Party’s Power of Attorney Cannot Appear In Divorce
- August 1, 2014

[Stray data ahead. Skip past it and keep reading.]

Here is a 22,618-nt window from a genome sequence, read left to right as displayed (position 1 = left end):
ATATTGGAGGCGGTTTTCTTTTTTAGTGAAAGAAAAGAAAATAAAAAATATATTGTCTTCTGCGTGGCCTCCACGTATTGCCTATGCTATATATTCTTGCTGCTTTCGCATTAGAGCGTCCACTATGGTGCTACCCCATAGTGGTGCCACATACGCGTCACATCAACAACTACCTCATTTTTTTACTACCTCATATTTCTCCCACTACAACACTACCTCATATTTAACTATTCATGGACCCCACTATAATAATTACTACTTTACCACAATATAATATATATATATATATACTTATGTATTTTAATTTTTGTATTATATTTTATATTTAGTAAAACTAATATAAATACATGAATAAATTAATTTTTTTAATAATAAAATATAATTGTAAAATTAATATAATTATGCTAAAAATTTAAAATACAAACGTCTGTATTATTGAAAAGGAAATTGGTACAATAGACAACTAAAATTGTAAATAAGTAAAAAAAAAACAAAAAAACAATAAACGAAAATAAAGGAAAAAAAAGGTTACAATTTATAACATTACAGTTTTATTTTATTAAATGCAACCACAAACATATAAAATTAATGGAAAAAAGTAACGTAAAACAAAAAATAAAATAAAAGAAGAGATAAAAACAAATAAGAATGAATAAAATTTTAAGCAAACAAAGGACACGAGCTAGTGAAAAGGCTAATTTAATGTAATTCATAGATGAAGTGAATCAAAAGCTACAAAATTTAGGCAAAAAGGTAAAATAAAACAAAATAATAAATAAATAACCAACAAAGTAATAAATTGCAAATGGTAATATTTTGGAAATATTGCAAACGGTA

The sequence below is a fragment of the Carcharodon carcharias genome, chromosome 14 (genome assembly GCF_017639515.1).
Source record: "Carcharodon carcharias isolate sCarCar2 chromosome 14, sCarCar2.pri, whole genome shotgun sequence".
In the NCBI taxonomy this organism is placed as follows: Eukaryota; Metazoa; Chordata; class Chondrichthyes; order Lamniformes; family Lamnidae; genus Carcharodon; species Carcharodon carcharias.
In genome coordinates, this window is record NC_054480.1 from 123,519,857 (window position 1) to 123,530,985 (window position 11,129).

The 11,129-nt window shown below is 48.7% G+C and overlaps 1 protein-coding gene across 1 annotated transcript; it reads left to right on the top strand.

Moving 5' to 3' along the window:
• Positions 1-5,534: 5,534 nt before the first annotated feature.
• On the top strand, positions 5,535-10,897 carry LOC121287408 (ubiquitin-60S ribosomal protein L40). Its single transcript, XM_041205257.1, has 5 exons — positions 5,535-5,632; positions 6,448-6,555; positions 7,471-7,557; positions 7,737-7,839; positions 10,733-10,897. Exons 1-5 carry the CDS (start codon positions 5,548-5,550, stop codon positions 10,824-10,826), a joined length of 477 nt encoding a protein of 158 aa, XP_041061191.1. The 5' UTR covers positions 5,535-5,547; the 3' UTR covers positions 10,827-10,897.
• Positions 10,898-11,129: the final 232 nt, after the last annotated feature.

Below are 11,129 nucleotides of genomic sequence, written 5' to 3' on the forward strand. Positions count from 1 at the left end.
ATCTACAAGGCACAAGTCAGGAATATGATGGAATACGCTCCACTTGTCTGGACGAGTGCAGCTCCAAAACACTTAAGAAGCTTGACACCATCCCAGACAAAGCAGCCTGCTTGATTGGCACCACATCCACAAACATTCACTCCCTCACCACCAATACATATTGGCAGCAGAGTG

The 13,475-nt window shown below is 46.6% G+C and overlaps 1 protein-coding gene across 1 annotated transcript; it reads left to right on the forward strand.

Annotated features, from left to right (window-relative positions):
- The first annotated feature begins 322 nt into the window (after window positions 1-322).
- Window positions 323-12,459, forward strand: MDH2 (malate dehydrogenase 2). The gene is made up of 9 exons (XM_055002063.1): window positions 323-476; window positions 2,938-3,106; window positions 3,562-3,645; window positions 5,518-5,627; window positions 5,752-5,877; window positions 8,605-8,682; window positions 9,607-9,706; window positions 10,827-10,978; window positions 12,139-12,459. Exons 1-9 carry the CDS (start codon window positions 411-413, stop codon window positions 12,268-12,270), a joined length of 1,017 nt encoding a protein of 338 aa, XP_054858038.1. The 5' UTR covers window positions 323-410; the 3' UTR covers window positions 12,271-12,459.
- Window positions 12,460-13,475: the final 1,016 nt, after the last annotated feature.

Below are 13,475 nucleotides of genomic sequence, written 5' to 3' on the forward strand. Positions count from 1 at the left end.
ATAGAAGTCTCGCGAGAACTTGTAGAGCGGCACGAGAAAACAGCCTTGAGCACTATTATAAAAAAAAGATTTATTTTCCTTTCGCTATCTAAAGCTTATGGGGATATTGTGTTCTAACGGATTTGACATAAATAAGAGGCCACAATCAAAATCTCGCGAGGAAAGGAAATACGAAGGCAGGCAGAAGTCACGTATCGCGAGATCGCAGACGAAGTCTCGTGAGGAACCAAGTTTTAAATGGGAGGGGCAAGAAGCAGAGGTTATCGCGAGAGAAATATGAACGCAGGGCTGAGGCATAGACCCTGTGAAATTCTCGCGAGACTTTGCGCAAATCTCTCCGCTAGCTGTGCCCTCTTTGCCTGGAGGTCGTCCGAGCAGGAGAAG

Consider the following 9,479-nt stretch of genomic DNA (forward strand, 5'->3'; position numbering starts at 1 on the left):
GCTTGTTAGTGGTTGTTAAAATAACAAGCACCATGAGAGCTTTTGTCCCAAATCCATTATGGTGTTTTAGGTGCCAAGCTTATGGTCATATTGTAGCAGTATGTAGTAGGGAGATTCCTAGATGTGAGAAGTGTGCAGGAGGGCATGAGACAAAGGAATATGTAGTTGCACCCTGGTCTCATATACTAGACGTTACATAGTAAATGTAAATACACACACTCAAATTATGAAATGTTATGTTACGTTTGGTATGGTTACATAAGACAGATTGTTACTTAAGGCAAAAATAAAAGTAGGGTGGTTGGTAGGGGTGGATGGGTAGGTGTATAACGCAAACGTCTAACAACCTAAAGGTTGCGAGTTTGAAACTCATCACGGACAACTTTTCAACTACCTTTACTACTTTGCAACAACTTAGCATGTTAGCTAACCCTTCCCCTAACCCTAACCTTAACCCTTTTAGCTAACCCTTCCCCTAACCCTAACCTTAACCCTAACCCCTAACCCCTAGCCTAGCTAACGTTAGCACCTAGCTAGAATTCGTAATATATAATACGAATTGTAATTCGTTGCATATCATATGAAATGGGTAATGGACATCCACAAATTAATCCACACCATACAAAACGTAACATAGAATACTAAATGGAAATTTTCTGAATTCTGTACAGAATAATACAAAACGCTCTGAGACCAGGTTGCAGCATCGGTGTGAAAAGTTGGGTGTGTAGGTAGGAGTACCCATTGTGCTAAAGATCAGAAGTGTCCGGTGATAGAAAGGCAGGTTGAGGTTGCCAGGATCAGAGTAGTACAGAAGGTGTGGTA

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In the recent New Jersey Superior Court case, Marsico v. Marsico, the Family Court denied a litigant’s attempt to appear in his divorce proceedings through a designated power of attorney (POA) in a case of first impression for the court. The parties in this case are both in their eighties. They married in 1978 and remained wed for thirty-five (35) years. Together, the parties do not have any children, but the Defendant has an adult daughter from a previous marriage named Laura Mertz. In 2012, the Defendant executed a POA which appointed Ms. Mertz to be his “true and lawful attorney-in-fact” to govern over his affairs, and empowering her to deal with virtually all of his financial affairs. The provisions contained in the power of attorney (POA) also authorize Ms. Mertz to “institute, prosecute and defend any actions or proceedings brought in any court” on her father’s behalf. Ms. Mertz’s husband, Timothy Mertz, is listed in the POA as the Defendant’s alternate attorney-in-fact. Three months after the execution of the Defendant’s POA the Plaintiff filed a Complaint for Divorce against the Defendant seeking the equitable distribution of the parties’ assets. Subsequently, the Defendant also retained the services of an attorney who answered the Plaintiff’s Complaint with a Counterclaim on the Defendant’s behalf under Rule 5:4-2. The Defendant did not personally sign the certification page in these documents. Instead, Ms. Mertz signed as the Defendant’s power of attorney. When the Plaintiff’s counsel received the Defendant’s Answer and Counterclaim, they objected to the fact that Ms. Mertz signed on behalf of the Defendant because the Defendant had not be adjudicated to be incompetent. Attorneys for both parties stipulated to the court that their research did not reveal any prior case law in New Jersey addressing the issue of whether a litigant in a divorce proceeding can appoint a third person to appear on his or her behalf. According to the court, generally a competent person has the right to appoint another person to act on his or her behalf upon the execution of a written POA, as codified in N.J.S.A. 46:2B-8.1. Once a person is designated as another’s attorney-in-fact he or she can conduct legal affairs such as retaining and communicating with a lawyer and authorizing an attorney to act on a principal’s behalf. However, the statute does not expressly authorize a person the right to delegate the ability to render written certifications or oral testimony on the principal’s behalf. In fact, the court found that a competent person cannot designate another person, either through a POA or any other means, to testify in his or her place without the consent of the other party or the court. In the present case, the Defendant had never been declared to be incompetent and a court cannot and should not presume that just because a litigant is elderly he is unable to appear in court, understand legal documents, or function independently. State v. R.W., 104 N.J. 14, 21-22 (1986). The court noted that no evidence was submitted in this case indicating that the Defendant was suffering from any illness or injury that would restrict him from participating in the divorce proceedings. Therefore, the court held that if the Defendant wished to proceed with his Answer and Counterclaim in the divorce he must sign and file his pleadings and certifications within the time frame provided by the rules of the court; Rules 5:4-2(c), 5:4-2(f), and 5:4-2(h). If you are involved in a contested divorce and would like information regarding your rights and obligations it is critical that you seek out the advice of an experienced attorney before moving forward. For more information about contested divorce, equitable distribution, alimony, child support, or other family law matters in New Jersey visit the DarlingFirm.com. This blog is for informational purposes and in no way intended to replace the advice of an attorney.